6 thoughts on “Winning the battle against post modernism by losing the war for the soul of science

  1. I’m not sure “we paid to get a fake article published in a pay-to-publish journal” really counts as getting anywhere near Sokal territory. Peer review is usually somewhat sloppy in any field, but I’m not sure there would have been any here at all; those journals aren’t in the game to advance the frontiers of knowledge, only to milk schmucks for money. Or as in this case, provide hacks with an “I got published” stamp.

  2. Sokal’s piece got published precisely because of respect for science, not disrespect for it – it was a special issue specifically inviting collaboration from scientists, and the authors figured their inability to parse his paper was because they simply couldn’t understand the science involved. It showed literally the opposite of what ideologues (like you) are determined to pretend it showed.

  3. I’m not sure exactly what you mean by “losing the war for soul of science”? Are their particular outcomes or tactical choices made by the ‘defenders of science’ that you’re thinking of in particular?

    Is it just that the continued existence of wishy washy inquiry in the academy, while a perhaps greater proportion of folks have a rhetorical allegiance to “science”?

    I guess I just don’t know what the stakes are here.

  4. It’s true that the editors at Social Text (you didn’t mean “authors,” did you?) didn’t understand the science in Sokal’s paper, and they couldn’t have, because it was deliberately nonsensical. But they didn’t know they didn’t understand it; in the article it was presented in lengthy quotations from the leading lights in their intellectual galaxy (who didn’t understand science either, and didn’t know they were writing nonsense) and if you do not know any science, you think you understand what they write.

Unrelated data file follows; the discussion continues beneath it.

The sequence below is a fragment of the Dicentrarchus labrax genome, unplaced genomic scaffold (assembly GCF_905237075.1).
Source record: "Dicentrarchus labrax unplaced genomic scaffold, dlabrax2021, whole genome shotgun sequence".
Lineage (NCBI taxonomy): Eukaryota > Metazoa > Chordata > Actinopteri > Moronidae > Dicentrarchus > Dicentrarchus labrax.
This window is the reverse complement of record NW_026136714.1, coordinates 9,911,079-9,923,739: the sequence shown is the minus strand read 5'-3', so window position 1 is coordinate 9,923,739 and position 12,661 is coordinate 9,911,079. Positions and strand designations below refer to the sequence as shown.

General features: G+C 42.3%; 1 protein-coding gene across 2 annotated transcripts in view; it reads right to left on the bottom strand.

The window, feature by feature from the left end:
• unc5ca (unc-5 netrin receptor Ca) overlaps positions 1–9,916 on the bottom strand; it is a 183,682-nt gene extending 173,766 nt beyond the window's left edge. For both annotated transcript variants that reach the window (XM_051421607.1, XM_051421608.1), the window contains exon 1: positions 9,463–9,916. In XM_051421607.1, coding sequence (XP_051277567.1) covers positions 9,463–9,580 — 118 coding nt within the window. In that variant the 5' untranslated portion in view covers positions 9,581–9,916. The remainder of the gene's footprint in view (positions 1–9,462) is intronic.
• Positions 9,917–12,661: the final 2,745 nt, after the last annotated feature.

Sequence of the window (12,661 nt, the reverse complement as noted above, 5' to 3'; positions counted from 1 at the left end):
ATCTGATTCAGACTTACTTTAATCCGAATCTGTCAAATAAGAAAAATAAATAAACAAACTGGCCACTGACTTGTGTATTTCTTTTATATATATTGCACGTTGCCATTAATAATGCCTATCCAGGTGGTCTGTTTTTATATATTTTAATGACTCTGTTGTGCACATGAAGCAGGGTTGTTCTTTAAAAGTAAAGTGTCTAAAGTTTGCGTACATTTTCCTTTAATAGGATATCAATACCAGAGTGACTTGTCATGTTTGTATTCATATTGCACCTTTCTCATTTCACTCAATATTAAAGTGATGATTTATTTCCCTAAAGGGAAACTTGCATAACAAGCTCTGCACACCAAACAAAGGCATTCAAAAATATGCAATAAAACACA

Sokal has said that Gross and Levitt’s book started him thinking along the lines that led to the Social Text article.

    The other articles in that special issue are nearly as incoherent as Sokal’s, but not on purpose.

  5. Here’s a take on how stupid and not-like-Sokal the Boghossian thing is, by phsycist Blake Stacey. Worth a read, especially if you are prone to be impressed by this sort of “gotcha!” “critiques” of the academic left.

    https://www.sunclipse.org/?p=2389

  6. “Over the past twenty years the way that this sort of constructionist narrative has succeeded is that first it has to colonize and dominate disciplines outside of science, and then leverage progressive causes which scientists on the whole are onboard with in any case.”

    This is doubly distressing. Post-modernism is metastasizing beyond its 90’s fringes, and publicly visible scientists are apparently willing to chase the liberal arts brat vote that travels with it.

    A good companion piece to read along with “Higher Superstition” is Camille Paglia’s essay “Junk Bonds and Corporate Raiders: Academe in the Hour of the Wolf” published just a few years before. As she says there: “Enough already of Lacan, Derrida, and Foucault poured like ketchup over everything”